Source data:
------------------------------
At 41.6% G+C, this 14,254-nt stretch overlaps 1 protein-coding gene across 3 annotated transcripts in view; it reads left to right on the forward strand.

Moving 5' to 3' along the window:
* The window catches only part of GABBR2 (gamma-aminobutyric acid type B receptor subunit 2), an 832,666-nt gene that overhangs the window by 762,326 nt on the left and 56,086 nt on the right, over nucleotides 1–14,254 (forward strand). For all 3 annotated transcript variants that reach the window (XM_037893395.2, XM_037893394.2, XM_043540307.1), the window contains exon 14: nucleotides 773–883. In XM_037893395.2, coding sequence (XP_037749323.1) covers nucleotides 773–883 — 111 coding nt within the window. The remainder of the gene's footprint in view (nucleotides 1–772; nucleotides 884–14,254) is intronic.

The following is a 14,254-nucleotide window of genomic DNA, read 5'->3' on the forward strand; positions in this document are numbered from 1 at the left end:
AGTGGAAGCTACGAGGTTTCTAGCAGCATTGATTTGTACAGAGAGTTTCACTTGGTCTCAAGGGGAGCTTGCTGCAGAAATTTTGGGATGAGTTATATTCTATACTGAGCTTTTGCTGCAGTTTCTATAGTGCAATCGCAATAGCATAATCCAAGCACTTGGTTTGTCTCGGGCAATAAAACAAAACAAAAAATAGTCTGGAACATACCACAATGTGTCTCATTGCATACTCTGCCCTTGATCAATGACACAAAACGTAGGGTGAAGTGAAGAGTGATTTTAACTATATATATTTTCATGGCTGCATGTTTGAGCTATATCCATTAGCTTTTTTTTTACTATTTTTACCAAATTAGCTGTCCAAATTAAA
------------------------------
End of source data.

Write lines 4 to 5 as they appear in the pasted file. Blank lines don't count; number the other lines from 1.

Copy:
The following is a 14,254-nucleotide window of genomic DNA, read 5'->3' on the forward strand; positions in this document are numbered from 1 at the left end:
AGTGGAAGCTACGAGGTTTCTAGCAGCATTGATTTGTACAGAGAGTTTCACTTGGTCTCAAGGGGAGCTTGCTGCAGAAATTTTGGGATGAGTTATATTCTATACTGAGCTTTTGCTGCAGTTTCTATAGTGCAATCGCAATAGCATAATCCAAGCACTTGGTTTGTCTCGGGCAATAAAACAAAACAAAAAATAGTCTGGAACATACCACAATGTGTCTCATTGCATACTCTGCCCTTGATCAATGACACAAAACGTAGGGTGAAGTGAAGAGTGATTTTAACTATATATATTTTCATGGCTGCATGTTTGAGCTATATCCATTAGCTTTTTTTTTACTATTTTTACCAAATTAGCTGTCCAAATTAAA